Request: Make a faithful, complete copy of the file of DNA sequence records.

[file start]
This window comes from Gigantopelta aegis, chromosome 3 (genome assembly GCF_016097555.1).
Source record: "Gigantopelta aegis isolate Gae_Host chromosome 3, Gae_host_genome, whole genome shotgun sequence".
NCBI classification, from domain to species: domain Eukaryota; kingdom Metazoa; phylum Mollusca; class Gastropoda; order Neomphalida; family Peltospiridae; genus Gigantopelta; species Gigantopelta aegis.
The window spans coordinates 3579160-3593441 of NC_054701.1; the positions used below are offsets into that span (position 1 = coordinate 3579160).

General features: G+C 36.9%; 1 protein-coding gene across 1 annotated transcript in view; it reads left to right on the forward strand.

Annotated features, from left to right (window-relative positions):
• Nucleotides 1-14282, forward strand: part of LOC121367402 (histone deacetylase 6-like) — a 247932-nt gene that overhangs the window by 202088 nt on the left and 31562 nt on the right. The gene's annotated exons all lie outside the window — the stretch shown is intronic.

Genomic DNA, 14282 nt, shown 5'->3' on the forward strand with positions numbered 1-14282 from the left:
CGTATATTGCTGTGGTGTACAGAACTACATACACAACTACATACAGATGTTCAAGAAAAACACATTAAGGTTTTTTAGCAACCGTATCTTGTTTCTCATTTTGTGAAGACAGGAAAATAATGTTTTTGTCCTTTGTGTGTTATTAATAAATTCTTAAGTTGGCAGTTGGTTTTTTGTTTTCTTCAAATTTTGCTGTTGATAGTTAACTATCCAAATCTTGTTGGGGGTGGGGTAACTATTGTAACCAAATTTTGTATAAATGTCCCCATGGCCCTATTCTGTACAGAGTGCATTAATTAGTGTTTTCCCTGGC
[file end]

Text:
This window comes from Gigantopelta aegis, chromosome 3 (genome assembly GCF_016097555.1).
Source record: "Gigantopelta aegis isolate Gae_Host chromosome 3, Gae_host_genome, whole genome shotgun sequence".
NCBI classification, from domain to species: domain Eukaryota; kingdom Metazoa; phylum Mollusca; class Gastropoda; order Neomphalida; family Peltospiridae; genus Gigantopelta; species Gigantopelta aegis.
The window spans coordinates 3579160-3593441 of NC_054701.1; the positions used below are offsets into that span (position 1 = coordinate 3579160).

General features: G+C 36.9%; 1 protein-coding gene across 1 annotated transcript in view; it reads left to right on the forward strand.

Annotated features, from left to right (window-relative positions):
• Nucleotides 1-14282, forward strand: part of LOC121367402 (histone deacetylase 6-like) — a 247932-nt gene that overhangs the window by 202088 nt on the left and 31562 nt on the right. The gene's annotated exons all lie outside the window — the stretch shown is intronic.

Genomic DNA, 14282 nt, shown 5'->3' on the forward strand with positions numbered 1-14282 from the left:
CGTATATTGCTGTGGTGTACAGAACTACATACACAACTACATACAGATGTTCAAGAAAAACACATTAAGGTTTTTTAGCAACCGTATCTTGTTTCTCATTTTGTGAAGACAGGAAAATAATGTTTTTGTCCTTTGTGTGTTATTAATAAATTCTTAAGTTGGCAGTTGGTTTTTTGTTTTCTTCAAATTTTGCTGTTGATAGTTAACTATCCAAATCTTGTTGGGGGTGGGGTAACTATTGTAACCAAATTTTGTATAAATGTCCCCATGGCCCTATTCTGTACAGAGTGCATTAATTAGTGTTTTCCCTGGC